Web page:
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   Re: [xml-dev] Objections to / uses of PSVI?

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Hi Ron.

Ronald Bourret wrote:

> I now understand Rick Jelliffe's comment about separating the future into
> PSVI and XML worlds.
> Assuming the PSVI is read/write (and there is no reason to believe that it
> shouldn't be), I can do things like using the DOM to create schema-less
> documents with typed nodes. Since serializing this accurately means (as
> you point out) serializing the type information, we've just lost XML.

Is this another monk achieving zen? ;-)

Seriously, though, if we are to *save* XML it's going to mean rooting out
all of the infoset-think. I was last engaged in this precise controversy
more than twenty-five years ago. At that time, in the field of philology,
the definitive statement of the other side's position was Michael Nagler's
_Spontaneity and Tradition: A Study in the Oral Art of Homer_ (University of
California Press, 1974). In a careful and nuanced argument, Prof. Nagler
built his case for primacy of an impetus behind the expressed syntax of the
instance. He labeled that impetus the 'fluid preverbal Gestalt', a
juxtaposition of three words which has ever since been my exemplary
definition of scholarly bulls*. Those three words are so carefully chosen as
in practice to define absolutely nothing, but in theory to appear to explain
everything. And though 'infoset' may be the fpG's manifestation to the
current age, the argument itself is in fact two millennia older. As a
technical term of the Sanskrit grammarians, artha (sorry, Len) signifies
what is usually meant by 'semantics' in xml-dev discussions:  a 'meaning'
expressing the 'purpose' or 'intent' of the author. Thus understood, artha
is the product of vivaksa, the impetus to utterance. The 'syntactic' school,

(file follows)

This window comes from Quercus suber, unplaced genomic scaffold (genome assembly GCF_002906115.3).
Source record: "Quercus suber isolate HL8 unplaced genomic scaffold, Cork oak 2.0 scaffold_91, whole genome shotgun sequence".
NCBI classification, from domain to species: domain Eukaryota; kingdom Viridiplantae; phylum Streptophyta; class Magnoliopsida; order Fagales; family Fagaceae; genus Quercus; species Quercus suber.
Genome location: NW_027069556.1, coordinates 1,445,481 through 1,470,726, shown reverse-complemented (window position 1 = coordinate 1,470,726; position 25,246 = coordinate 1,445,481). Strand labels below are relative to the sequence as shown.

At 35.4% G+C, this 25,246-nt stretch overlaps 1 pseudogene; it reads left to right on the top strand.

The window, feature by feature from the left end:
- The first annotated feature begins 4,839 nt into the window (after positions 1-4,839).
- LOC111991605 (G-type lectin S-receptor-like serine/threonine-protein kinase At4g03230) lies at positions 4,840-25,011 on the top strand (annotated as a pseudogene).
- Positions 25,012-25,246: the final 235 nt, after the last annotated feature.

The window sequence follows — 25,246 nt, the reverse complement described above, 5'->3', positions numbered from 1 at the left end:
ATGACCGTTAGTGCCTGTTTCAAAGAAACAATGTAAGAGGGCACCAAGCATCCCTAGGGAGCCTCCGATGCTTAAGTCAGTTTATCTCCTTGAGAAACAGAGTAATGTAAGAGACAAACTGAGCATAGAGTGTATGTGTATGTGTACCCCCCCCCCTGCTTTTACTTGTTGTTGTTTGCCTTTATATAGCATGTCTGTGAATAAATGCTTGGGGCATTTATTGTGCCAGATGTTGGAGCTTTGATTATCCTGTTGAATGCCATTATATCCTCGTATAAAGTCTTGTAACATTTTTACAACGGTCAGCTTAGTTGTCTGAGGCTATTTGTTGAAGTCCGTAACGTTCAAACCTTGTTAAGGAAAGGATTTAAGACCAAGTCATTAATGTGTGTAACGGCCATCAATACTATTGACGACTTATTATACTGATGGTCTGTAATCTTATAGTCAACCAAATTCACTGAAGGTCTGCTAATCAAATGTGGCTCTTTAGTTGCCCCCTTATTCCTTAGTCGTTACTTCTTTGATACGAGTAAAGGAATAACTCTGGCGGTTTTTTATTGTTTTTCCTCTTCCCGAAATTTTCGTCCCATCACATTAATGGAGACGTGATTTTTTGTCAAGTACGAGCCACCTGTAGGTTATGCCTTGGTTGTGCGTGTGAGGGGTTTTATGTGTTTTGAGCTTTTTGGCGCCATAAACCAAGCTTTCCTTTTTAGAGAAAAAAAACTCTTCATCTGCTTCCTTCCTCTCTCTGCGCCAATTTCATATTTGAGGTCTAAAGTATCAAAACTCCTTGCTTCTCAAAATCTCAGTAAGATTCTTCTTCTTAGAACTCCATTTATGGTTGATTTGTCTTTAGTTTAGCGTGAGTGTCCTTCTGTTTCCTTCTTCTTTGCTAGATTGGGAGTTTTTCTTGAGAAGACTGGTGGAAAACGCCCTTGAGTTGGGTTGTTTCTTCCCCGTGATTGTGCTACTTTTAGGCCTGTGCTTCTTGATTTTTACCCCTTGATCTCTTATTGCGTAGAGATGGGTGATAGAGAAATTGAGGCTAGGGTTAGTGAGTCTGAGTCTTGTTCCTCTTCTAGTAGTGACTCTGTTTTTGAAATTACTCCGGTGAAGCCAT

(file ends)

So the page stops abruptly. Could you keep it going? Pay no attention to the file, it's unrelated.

if I may anachronistically call them that, built a competing understanding
of language around the term sphota, literally a 'bursting' or
'blooming'--the instance manifestation.

Like many of today's infoset-thinkers, Prof. Nagler was very uncomfortable
with the notion of the unconstrained sphota. In fact, because the simple
understanding of sphota could not be hedged by a particular vocabulary, even
a metrical one, Nagler went so far as, effectively, to attempt redefining
sphota not as the expression of (or in) the instance, but as some Platonic
Form of that expression--the argument being that since the instance could
manifest itself as pretty much anything, it was insufficiently concrete to
have its own identifiable reality other than as the manifestation of its
archetype:  "But any one Gestalt or sphota beggars definition, for it is
itself undifferentiated with respect to any describable phonological
feature. The given word, phrase or sentence is only a kind of hypostasis of
this entity--an allomorph, as I have been using the term--as a particular
geometrical shape is a hypostasis of its Platonic Form." (loc. cit. p. 14)
Call me paranoid, but the precise argument has been used against me
repeatedly by the infoset-thinkers. They argue that I don't really mean bare
syntax when I say bare syntax, because I won't limit that bare syntax to a
particular vocabulary. Therefore, they argue that what I really must mean by
bare syntax is a manifestation of the Platonic Form of that syntax which, to
their way of thinking, makes my sphota as abstract--and therefore really the
same thing as--their fpG.

The PSVI debate, and particularly its XQuery/XPath Task Force manifestations
is as good a demonstration as we are going to get of where the choice of
infoset-think leads and, more crucially, what it leaves behind in the
unexplored and unrealized syntactic possibilities of XML.


Walter Perry


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